Attention to detail is a sign of quality. However, it is not always the details themselves that matter, or their absence – a half-upturned collar, say – but what they say about a person.
A half-upturned collar shows that a person didn’t look in the mirror before they went out, perhaps because they didn’t have time. So what does that say? Their time management is poor so they are rushed. It suggests a lack of foresight, a lack of planning, and someone that isn’t fully on top of things.
It also suggests a lack of discipline and consistency. These little details are easy – it’s not hard to turn down a collar. What is hard is that it has to be done day in, day out.
Little details are not the be-all and end-all, of course; many geniuses have paid little attention to their look, and many shoddy performers have concealed their short-comings behind immaculate appearance. But we can’t help noting little slips – especially the first time we meet someone. It is a barrier for us to get over.
The quality of the writing of your research is one of these details. If you can’t get basics like grammar, spelling and punctuation right, it may plant a seed of doubt in a reader’s mind. The reader might think: “If you haven’t double-checked for typos, then what else haven’t you double-checked?” This is compounded if the writing is turgid or unclear – you may have the best ideas in the market but if they are poorly communicated they won’t have impact.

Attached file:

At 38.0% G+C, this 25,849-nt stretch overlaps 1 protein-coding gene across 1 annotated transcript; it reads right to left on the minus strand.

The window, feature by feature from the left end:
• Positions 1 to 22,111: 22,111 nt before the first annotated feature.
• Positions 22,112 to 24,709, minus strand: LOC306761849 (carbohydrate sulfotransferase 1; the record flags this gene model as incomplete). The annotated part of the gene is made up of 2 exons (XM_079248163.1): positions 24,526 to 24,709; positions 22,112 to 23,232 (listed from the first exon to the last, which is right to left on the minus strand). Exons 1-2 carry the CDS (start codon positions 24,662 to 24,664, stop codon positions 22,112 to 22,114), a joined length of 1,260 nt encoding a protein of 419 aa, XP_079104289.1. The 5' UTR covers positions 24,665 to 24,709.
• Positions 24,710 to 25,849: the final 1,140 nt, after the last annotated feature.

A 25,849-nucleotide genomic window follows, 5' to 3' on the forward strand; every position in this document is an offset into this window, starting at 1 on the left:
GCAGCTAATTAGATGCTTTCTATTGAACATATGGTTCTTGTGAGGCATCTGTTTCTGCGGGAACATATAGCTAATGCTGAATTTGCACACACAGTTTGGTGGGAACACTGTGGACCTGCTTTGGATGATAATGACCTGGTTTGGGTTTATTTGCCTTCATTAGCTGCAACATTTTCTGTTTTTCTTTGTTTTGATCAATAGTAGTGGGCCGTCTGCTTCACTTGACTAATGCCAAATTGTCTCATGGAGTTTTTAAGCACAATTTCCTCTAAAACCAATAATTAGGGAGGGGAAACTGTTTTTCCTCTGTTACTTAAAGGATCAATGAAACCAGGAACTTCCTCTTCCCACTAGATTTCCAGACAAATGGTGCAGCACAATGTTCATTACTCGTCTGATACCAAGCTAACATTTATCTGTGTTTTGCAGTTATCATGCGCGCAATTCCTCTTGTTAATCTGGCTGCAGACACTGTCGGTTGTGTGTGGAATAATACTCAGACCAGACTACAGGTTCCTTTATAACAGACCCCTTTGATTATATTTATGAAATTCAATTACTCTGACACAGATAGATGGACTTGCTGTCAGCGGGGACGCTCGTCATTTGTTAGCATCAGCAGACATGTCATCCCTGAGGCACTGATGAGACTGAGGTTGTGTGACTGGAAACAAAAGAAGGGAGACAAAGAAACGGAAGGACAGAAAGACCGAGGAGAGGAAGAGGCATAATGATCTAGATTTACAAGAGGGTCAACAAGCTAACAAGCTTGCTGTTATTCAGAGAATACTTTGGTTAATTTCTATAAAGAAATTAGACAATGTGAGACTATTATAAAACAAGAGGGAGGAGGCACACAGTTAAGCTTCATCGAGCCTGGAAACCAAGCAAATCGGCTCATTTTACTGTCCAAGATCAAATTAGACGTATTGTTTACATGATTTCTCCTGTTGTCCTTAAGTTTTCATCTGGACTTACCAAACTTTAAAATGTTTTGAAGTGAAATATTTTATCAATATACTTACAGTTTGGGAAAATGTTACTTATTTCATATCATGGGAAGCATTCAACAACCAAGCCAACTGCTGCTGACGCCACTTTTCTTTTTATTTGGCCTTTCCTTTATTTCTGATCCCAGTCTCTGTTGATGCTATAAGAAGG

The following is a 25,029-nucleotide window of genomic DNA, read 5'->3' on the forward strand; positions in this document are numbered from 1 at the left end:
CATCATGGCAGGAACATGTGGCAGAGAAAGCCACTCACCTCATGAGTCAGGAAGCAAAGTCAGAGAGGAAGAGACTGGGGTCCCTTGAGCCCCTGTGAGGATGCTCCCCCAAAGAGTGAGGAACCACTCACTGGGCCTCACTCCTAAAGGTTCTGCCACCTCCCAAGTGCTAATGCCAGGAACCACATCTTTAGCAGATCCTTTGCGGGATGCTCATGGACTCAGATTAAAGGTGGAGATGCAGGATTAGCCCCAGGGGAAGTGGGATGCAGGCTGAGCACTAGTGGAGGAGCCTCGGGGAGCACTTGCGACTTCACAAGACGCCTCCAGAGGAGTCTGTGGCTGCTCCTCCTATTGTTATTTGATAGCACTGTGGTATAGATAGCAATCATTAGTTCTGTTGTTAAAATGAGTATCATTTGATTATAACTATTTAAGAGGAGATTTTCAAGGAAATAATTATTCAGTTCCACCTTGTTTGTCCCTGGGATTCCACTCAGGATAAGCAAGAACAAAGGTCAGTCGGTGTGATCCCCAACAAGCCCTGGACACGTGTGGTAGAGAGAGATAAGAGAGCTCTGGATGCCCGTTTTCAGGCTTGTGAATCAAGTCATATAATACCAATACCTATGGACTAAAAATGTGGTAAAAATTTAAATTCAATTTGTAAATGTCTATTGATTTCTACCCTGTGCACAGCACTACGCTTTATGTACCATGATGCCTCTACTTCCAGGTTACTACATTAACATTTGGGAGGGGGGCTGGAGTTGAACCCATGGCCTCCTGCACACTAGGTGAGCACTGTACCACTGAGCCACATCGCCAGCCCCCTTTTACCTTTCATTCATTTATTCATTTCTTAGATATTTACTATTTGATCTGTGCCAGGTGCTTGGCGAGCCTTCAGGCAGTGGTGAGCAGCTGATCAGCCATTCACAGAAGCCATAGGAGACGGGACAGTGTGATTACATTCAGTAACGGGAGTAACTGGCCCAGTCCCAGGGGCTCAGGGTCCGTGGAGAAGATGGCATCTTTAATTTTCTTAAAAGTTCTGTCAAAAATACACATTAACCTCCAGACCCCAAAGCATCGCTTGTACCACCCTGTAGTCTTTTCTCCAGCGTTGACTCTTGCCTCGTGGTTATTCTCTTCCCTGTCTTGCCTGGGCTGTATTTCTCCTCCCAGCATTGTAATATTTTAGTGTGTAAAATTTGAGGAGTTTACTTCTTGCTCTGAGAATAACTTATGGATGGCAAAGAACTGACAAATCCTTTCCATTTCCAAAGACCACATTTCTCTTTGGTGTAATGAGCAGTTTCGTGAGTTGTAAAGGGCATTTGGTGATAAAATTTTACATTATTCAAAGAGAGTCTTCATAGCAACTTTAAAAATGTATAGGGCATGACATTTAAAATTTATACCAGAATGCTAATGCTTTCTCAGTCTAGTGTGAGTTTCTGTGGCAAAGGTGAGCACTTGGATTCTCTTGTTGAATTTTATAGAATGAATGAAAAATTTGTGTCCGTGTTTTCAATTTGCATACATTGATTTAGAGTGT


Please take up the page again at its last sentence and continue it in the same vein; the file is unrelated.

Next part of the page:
This is particularly the case if the reader is new to the product. Readers will grant a certain forbearance – a reservoir of trust – but it is shallow and runs out quickly when there are mistakes. It can be even shallower and run out more quickly when there is no prior relationship between the reader and the author. After two or three mistakes, the reader will start to worry about the accuracy of your data, your thinking and the integrity of your research product as a whole.
For investment research providers, the reader is the fund manager. Given the volume of research that fund managers have to consume every year, they must be among the most discerning and critical readers out there. MiFID II only reinforces this.
People will rarely tell you why they don’t like your product. They will just not use it again. You may not be aware therefore of the mistakes that you are making and how your brand might be suffering. When you are new to a market, you haven’t established that reservoir of trust yet. In a competitive market, small errors and laboured writing may put off potential clients.
Image: Mentalitanissarda, CC BY-SA 3.0 <https://creativecommons.org/licenses/by-sa/3.0>, via Wikimedia Commons